by Harrison Owen
Open Space Technology, as a definable approach to organizing meetings has been in existence for somewhat more than a dozen years. Truthfully, I suspect it has been around as long as Homo sapiens has gathered for one purpose or another, from the days of the campfire circle onward. It is only that our modern wisdom has obfuscated what we already knew and have experienced from the beginning. But that is getting somewhat ahead of our story.
In 1985, eighty-five brave souls, or there abouts, gathered in Monterey for The Third Annual International Symposium on Organization Transformation. The first two iterations of this continuing international event (we are now at OT16) were organized in a most traditional manner. Papers, panels, and all the rest. But the consensus of participants was, that despite monumental planning effort extending over a long time, the real excitement came in the coffee breaks. Which of course weren’t planned at all. And so the Third International Symposium was going to be different.
And different it was. At the point of arrival, the participants knew only when things would start, when it would conclude, and generally what the theme might be. There was no agenda, no planning committee, no management committee, and the only facilitator in evidence essentially disappeared after several hours. Just 85 people sitting in a circle. Much to the amazement of everybody, 2½ hours later we had a three day agenda totally planned out including multiple workshops, all with conveners, times, places and participants.
Observably, the operative mechanism was simplicity itself. As each person determined that they had some area of exploration they would like to pursue, they would write a brief description on a small placard, announce their topic to the assembled group, post the placard on the wall and sit down. When no further topics were posted, the original proposers determined the time and place for meeting, and anybody interested in a particular topic signed up. That was it.
For several years following, the annual symposium was conducted in a similar fashion. The only real difference was that more people came and it took less time to get organized. It seemed like the most natural thing in the world that 150 (or more) executives and consultants should sit in a circle and organize a multi-session, three day meeting in less than an hour, with not a single argument. If anybody gave it a thought, which I doubt, this miraculous occurrence was probably attributed to the outstanding nature of the assembled group.
And then, in 1989, Open Space escaped. Within a period of less than a month, Open Space was utilized with two vastly different groups in widely separated areas. Polymer Chemists from Dupont wrestled with the future of Dacron in the USA, followed immediately by a group of scholars and executives in India considering the issue of Learning in Organizations. It both cases, everybody sat in a circle, identified what had heart and meaning for them, and collectively organized a multi-session gathering in less than an hour. Something rather strange was taking place.
In subsequent years, the space has continued to open. At this point, the experience described above has been replicated literally thousands of times on all continents with groups ranging in size from 5 to over 1000. Participants have come from Fortune 500’s, third world villages, religious communities, governmental agencies, and whole towns. They have been rich, poor, educated and not, labor and management, politicians and people… and all of the above. And in each case that I know of Open Space appeared to do the job.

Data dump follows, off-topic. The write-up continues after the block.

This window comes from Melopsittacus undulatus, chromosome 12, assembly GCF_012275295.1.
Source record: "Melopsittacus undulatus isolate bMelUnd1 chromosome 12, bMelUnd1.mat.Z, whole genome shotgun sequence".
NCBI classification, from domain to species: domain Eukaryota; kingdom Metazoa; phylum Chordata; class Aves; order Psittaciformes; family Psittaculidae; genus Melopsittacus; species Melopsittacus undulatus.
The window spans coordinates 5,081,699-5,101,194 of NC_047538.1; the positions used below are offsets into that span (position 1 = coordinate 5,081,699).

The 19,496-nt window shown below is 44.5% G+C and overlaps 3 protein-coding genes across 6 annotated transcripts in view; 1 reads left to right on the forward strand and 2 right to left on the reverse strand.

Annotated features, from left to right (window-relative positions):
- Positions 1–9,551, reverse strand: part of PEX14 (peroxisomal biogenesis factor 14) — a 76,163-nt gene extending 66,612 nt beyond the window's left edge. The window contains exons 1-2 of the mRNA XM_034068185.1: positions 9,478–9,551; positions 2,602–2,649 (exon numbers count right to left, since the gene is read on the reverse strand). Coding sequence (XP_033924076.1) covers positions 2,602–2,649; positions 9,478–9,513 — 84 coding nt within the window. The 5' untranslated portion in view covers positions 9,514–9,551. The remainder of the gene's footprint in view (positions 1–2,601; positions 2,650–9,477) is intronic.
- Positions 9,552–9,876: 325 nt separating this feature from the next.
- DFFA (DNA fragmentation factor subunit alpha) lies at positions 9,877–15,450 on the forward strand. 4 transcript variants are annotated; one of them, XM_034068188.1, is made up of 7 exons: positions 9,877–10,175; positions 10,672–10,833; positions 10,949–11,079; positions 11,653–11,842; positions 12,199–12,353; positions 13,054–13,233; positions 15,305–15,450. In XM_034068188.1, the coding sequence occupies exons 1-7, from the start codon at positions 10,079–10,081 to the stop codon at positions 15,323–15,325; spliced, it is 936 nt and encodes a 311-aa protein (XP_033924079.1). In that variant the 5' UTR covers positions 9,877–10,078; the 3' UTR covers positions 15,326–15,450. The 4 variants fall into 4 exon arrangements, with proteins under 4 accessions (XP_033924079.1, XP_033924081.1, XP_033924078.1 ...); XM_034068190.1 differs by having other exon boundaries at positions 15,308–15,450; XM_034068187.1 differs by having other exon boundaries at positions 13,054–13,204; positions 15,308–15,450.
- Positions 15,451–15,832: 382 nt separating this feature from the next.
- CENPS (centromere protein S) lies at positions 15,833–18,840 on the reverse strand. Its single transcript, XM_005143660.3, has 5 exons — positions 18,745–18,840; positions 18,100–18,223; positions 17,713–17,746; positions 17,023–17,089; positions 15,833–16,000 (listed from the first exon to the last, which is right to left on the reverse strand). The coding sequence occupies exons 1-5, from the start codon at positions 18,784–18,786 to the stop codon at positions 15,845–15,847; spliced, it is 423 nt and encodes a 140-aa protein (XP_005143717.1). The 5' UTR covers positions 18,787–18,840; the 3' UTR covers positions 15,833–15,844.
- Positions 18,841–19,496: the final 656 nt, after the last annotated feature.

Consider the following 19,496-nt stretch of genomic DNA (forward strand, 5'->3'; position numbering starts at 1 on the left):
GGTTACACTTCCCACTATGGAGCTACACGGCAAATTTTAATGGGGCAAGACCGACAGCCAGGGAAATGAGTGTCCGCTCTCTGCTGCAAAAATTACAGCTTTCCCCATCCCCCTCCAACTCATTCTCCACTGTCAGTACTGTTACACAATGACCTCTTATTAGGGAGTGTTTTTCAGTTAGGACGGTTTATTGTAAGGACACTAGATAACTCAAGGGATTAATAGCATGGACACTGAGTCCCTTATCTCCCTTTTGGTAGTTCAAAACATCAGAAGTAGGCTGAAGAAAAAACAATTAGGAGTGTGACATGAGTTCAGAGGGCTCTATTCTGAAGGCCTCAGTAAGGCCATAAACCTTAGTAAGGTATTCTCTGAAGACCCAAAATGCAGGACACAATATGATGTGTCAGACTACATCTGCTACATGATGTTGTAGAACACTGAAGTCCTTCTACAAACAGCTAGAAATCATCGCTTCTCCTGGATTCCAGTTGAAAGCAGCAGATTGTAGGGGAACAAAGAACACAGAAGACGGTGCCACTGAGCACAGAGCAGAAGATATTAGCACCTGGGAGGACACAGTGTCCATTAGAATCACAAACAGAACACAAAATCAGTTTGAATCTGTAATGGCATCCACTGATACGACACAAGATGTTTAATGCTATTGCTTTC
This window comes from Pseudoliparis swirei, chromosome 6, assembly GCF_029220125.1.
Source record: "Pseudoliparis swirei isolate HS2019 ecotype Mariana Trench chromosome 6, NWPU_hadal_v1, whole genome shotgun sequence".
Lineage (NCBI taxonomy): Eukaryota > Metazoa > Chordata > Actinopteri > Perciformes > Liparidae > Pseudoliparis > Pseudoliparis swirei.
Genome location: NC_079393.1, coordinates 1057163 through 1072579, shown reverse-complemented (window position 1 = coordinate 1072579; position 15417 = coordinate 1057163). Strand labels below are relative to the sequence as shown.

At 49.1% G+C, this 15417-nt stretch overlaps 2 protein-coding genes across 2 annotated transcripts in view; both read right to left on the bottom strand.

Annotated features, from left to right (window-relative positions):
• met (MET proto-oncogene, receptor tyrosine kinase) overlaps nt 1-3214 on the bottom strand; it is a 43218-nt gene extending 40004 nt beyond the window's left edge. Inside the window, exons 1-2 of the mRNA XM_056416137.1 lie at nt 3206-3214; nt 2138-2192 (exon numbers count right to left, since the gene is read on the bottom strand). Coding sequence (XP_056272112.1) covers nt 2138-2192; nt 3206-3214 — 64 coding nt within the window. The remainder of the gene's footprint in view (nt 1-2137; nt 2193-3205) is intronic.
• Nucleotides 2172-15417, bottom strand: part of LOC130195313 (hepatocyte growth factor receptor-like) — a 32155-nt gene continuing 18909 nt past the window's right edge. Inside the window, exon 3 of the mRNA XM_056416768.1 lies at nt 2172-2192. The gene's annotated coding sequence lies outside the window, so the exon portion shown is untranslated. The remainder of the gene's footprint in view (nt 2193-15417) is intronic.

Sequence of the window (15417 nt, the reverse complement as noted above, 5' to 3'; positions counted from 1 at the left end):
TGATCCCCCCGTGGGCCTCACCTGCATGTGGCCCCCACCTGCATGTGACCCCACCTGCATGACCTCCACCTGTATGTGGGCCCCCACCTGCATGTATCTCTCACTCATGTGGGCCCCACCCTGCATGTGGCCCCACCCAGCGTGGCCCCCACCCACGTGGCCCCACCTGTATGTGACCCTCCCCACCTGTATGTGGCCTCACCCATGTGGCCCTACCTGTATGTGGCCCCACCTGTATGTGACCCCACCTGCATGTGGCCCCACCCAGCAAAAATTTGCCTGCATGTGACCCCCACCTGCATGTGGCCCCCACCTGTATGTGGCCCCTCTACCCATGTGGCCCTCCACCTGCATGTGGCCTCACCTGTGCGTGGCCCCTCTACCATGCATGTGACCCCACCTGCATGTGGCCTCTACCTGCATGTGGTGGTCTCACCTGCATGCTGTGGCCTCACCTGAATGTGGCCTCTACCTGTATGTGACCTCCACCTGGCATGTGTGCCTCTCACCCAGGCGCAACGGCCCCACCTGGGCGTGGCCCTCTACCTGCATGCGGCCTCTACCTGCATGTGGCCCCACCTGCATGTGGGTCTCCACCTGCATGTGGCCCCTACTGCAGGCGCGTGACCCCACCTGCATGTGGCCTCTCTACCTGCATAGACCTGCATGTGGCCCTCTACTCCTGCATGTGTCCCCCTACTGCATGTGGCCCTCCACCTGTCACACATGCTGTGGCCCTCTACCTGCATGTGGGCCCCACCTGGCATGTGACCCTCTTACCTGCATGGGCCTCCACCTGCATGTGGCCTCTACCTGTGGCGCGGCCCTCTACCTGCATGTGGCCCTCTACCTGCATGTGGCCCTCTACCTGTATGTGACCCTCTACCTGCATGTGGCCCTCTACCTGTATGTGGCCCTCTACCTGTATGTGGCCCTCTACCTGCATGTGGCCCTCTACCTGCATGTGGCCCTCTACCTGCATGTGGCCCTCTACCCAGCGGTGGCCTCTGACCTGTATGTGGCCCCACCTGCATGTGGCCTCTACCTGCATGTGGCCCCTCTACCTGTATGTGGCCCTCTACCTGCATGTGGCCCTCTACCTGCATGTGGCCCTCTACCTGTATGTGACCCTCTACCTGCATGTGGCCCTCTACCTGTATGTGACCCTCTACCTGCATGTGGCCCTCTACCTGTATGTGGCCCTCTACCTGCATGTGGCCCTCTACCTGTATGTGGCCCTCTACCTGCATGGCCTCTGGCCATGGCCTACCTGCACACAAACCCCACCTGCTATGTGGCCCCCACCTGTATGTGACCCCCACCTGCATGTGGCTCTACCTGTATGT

“Doing the Job” begs for further specificity. In the case of Open Space, it means (at the very least) that diverse, often conflicted groups up to 1000 people, manage hugely complex issues in minimal amounts of time, with no advance agenda preparation, and little, to no, overt facilitation. Typically by the conclusion of a gathering, the following promises have been kept: 1) Every issue of concern to anybody had been laid upon the table. 2) All issues were discussed to the extent that anybody cared to do that. 3) A full written record of all discussions existed and was in the hands of all participants. 4) All issues were ranked in priority order. 5) Critical “focal issues” had been isolated and Next Step actions identified for their resolution.
Also to be included under the heading of, “doing the job” are a range of manifest behaviors evidenced by the participant group. In a typical Open Space, self-managed work groups are the general mode of operations, distributed leadership the norm, and diversity is perceived as a rich resource to be cherished, as opposed to a problem to be managed. It is also usually noted that participants treat each other with respect, that conflict inevitably seems to yield deeper outcomes, and high energy –often experienced as playful, is the marked characteristic of the occasion.
It is reasonable to ask, what on earth is going on. The mere thought of inviting 500 relative strangers, united by little more than their conflict around a particular issue to join together for a three day gathering, without a shred of agenda preparation, a small army of facilitators…should be sufficient to raise eyebrows. The suggestion that something productive might occur obviously contravenes most of what we have taught and/or learned about meeting management and the care and feeding of hostile groups, and definitely qualifies as outrageous. And yet productive outcomes from unlikely quarters has been the continuing experience of groups gathered in Open Space all over the planet. The outrageous is now common place. Somehow incipient (or actual chaos) is productive of order. Regularly.